Russian Gazprom shuts off Netherlands gas supply today

Russian Gazprom shuts off Netherlands gas supply today
Credit: Belga

The Russian state gas company Gazprom will stop supplying the Netherlands gas trader GasTerra from today, the Dutch company announced on Monday.

GasTerra, which is part-owned by Shell, Esso Nederland and the Dutch state, refused to acquiesce to the demands of Russian President Vladimir Putin and pay its bills in rubles.

"GasTerra will not be supplied with 2.0 billion m³ of gas by Gazprom during the period 31 May to 30 September 2022," the company announced in a press release.

At the end of March, Russia responded to Western sanctions imposed after the invasion of Ukraine by announcing that payments for gas would have to be made in rubles.

In concrete terms, this means that buyers of Russian gas would have to open both a euro and a ruble account at the Gazprombank in Moscow, something that GasTerra refuses to do.

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"These payment requirements risk violating the EU sanctions," GasTerra said, while also referring to the financial and operational risks of "opening accounts in Moscow under Russian law and its control by the Russian regime."

The Netherlands is not the first country that Russia has stopped supplying with gas; deliveries to Finland, Poland and Bulgaria were shut also off for the same reason.

GasTerra's contract with Gazprom was set to end on 1 October 2022, after which it will not be renewed. The company had anticipated Russia's powerplay by purchasing gas elsewhere.

While the European gas market is highly integrated and large, the company stressed that it is currently "impossible to say in advance" what effect the loss of 2 billion m³ of Russian gas will have on supply and demand. The development will test the resilience of the European market.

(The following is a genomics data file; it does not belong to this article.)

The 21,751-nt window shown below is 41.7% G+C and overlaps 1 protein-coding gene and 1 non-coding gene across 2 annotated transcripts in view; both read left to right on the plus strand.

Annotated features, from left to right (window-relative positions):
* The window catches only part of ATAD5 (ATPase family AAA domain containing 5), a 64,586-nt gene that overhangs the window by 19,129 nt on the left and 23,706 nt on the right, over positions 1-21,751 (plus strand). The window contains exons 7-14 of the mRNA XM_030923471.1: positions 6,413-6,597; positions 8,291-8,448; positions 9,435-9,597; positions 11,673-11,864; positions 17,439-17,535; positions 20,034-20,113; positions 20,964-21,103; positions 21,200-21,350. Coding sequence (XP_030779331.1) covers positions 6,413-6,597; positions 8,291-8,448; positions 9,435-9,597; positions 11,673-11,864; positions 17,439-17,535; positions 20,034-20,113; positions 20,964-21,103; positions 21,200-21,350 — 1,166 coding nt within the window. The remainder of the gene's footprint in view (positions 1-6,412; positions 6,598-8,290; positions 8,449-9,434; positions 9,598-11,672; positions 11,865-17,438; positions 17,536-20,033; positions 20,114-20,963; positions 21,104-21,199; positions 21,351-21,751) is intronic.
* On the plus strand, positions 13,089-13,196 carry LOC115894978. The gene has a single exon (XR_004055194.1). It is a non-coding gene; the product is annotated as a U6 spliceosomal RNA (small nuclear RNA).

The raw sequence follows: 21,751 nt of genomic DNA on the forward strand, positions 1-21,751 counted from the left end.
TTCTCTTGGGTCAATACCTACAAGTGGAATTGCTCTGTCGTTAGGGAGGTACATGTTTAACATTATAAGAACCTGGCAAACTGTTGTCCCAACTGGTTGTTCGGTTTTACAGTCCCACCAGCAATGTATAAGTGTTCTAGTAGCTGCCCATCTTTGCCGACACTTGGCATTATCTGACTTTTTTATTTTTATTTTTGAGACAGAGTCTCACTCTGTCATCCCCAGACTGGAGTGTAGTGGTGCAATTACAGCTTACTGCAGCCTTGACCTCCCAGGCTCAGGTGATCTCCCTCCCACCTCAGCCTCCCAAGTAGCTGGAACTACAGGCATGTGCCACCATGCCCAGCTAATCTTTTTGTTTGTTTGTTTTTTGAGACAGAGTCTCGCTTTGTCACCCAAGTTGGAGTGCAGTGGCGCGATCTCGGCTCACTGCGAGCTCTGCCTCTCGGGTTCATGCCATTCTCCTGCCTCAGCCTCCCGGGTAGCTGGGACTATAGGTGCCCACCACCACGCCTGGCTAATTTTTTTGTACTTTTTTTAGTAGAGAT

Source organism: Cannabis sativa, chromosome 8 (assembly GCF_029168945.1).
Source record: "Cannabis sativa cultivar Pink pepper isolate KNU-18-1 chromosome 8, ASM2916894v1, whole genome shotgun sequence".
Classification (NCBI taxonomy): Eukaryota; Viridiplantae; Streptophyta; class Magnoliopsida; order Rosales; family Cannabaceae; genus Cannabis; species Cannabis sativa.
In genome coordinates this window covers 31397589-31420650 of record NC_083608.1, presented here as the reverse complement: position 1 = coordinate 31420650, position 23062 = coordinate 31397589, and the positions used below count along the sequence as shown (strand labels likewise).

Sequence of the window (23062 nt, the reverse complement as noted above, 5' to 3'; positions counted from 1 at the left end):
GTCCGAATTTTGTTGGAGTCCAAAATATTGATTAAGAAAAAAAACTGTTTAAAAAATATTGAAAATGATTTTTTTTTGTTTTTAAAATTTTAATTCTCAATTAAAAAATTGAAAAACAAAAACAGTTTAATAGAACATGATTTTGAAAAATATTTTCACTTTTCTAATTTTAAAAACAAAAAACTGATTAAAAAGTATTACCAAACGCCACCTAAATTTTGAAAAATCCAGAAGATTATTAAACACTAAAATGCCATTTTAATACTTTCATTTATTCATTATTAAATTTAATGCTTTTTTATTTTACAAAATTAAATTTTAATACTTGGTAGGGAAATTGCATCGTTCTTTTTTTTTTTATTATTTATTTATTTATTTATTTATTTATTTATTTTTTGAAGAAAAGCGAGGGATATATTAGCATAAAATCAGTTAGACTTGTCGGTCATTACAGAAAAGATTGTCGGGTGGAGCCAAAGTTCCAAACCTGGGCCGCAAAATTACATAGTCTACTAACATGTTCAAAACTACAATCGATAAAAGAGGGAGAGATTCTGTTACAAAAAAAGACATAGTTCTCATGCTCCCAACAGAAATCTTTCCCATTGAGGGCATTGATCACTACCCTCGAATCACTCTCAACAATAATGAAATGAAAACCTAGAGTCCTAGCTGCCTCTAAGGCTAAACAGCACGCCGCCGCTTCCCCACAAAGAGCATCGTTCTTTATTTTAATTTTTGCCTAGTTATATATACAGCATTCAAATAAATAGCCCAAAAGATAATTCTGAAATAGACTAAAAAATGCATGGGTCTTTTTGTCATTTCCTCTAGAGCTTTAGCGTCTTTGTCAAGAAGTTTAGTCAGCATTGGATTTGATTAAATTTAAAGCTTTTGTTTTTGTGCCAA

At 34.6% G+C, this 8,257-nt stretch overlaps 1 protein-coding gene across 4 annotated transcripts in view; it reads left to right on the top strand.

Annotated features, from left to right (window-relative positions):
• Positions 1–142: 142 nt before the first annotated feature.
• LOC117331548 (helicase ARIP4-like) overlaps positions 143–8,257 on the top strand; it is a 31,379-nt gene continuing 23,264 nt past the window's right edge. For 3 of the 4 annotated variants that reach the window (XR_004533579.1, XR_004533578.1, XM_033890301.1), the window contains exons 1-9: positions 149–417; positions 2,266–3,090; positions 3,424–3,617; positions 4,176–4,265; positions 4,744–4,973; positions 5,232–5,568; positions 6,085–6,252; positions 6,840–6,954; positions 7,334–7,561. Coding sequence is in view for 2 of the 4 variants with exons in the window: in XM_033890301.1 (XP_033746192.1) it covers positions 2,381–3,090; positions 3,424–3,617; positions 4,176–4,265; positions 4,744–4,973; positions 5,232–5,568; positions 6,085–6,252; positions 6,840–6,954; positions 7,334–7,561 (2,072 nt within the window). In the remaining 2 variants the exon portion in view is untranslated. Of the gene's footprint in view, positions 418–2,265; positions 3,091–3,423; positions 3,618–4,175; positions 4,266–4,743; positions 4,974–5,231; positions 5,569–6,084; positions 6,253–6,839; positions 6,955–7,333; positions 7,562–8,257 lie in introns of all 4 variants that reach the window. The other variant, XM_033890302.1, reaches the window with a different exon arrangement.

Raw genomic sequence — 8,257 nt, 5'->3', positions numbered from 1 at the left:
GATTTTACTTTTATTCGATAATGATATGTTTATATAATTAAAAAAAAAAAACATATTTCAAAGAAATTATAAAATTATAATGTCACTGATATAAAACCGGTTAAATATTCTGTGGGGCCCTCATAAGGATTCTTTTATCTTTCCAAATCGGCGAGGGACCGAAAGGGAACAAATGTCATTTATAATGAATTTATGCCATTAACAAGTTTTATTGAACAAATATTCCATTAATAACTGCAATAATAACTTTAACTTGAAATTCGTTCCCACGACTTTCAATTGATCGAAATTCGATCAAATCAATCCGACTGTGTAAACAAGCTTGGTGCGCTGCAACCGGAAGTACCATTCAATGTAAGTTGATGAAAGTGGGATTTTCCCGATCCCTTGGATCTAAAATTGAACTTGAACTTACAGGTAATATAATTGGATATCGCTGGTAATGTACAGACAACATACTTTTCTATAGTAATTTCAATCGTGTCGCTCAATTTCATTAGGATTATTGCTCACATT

The gas price on the leading Amsterdam stock exchange shot up after the announcement of GasTerra, but the spike was short-lived.

Denmark next?

Denmark is also taking into account that it will soon run out of gas supplies from Russia. The country's largest energy company, Orsted, announced that it is preparing for the end of supplies from Gazprom after it refused to pay in rubles.

The deadline expires tomorrow, with Orsted insisting that it continues paying in euros. Technically, Orsted has a long-term contract with Gazprom for the supply of 20 TWh per year, which still runs until 2030.

Earlier this year, the company indicated that it would buy far less Russian gas this year than the contract allows. Denmark is a relatively small consumer of Russian gas and also gets part of its provision from domestic production, but that is now lower due to maintenance work at its Tyra field.

However, the Danish energy company expects to find sufficient alternative supplies on the European wholesale market.


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